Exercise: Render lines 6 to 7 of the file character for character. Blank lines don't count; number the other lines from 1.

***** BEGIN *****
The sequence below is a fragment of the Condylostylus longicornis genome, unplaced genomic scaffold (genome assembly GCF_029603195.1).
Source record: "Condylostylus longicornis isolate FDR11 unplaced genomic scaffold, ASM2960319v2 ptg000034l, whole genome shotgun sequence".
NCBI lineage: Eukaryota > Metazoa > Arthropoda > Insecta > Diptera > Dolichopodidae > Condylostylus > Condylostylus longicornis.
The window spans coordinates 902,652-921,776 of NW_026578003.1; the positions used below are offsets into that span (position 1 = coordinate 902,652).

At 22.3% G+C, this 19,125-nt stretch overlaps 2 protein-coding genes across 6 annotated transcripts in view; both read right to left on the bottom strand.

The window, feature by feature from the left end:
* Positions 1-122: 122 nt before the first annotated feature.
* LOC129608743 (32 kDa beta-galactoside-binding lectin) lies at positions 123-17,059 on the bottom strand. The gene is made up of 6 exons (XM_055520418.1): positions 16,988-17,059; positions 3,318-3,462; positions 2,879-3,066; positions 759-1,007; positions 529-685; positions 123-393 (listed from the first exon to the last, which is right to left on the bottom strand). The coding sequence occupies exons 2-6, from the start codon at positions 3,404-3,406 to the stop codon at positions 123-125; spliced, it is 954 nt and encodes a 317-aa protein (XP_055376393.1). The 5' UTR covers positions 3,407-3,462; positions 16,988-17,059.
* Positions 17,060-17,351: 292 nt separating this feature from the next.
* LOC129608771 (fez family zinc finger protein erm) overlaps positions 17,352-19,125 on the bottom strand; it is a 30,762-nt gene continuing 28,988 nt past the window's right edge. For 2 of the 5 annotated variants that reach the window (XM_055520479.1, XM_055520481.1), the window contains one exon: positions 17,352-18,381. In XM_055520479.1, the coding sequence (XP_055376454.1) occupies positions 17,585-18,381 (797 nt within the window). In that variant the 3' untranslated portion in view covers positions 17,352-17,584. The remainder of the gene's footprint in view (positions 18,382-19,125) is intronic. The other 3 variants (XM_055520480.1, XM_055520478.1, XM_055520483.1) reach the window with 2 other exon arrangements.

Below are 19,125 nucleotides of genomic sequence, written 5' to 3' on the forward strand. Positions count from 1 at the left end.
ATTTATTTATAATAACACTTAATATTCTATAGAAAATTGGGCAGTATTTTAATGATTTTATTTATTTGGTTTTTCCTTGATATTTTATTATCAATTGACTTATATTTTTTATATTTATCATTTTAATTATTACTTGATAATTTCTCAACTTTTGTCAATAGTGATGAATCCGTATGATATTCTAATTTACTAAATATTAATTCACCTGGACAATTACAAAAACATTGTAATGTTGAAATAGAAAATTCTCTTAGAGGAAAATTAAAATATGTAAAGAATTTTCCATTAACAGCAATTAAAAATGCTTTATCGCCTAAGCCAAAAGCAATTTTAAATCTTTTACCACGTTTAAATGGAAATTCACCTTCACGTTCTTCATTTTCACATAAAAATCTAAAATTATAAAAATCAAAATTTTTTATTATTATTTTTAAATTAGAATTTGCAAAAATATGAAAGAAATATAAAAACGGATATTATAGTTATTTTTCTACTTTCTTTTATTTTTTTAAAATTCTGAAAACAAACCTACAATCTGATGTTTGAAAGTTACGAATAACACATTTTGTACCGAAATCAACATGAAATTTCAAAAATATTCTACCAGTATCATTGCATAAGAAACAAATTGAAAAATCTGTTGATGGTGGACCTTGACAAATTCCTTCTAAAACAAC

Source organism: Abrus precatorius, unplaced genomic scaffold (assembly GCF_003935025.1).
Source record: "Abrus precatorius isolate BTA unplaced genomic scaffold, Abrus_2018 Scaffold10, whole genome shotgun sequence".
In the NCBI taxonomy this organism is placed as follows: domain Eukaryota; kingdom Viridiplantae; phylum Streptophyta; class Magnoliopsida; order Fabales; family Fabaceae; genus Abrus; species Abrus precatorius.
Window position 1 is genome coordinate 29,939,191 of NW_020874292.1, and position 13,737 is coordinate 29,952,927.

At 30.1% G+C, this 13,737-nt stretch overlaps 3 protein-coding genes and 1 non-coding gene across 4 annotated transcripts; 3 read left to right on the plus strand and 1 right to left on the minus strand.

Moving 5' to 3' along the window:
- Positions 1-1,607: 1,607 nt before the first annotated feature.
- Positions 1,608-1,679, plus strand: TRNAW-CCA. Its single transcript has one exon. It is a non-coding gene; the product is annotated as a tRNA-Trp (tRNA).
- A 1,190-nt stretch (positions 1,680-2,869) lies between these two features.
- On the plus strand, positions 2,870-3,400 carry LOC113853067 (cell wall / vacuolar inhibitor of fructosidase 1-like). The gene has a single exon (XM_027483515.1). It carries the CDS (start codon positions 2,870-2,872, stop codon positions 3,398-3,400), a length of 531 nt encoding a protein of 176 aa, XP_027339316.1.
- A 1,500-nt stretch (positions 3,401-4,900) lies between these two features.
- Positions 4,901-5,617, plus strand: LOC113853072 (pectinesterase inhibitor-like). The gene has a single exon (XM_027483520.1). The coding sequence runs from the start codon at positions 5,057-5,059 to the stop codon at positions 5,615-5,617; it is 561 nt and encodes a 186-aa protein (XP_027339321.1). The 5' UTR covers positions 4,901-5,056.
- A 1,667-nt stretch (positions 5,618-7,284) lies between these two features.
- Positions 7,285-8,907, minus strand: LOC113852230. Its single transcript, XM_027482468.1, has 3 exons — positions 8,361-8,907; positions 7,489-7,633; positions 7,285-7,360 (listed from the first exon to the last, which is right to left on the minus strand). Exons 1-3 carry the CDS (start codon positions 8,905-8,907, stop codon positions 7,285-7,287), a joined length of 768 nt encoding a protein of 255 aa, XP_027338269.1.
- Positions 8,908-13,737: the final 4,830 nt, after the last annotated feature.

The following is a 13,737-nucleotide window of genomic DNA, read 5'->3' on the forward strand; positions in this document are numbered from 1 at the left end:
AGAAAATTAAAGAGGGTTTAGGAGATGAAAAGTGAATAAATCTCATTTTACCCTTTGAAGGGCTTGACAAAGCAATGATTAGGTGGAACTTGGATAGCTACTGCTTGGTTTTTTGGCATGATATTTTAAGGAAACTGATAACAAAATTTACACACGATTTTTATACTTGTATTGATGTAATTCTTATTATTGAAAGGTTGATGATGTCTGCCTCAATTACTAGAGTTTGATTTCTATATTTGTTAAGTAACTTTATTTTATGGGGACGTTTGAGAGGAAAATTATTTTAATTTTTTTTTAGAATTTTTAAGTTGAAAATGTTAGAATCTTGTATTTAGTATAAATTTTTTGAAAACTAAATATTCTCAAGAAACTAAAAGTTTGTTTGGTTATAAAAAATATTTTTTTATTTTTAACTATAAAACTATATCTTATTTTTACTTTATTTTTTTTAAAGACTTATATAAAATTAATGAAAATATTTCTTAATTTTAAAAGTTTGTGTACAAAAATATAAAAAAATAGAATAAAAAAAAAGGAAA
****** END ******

The window, feature by feature from the left end:
* Positions 1-122: 122 nt before the first annotated feature.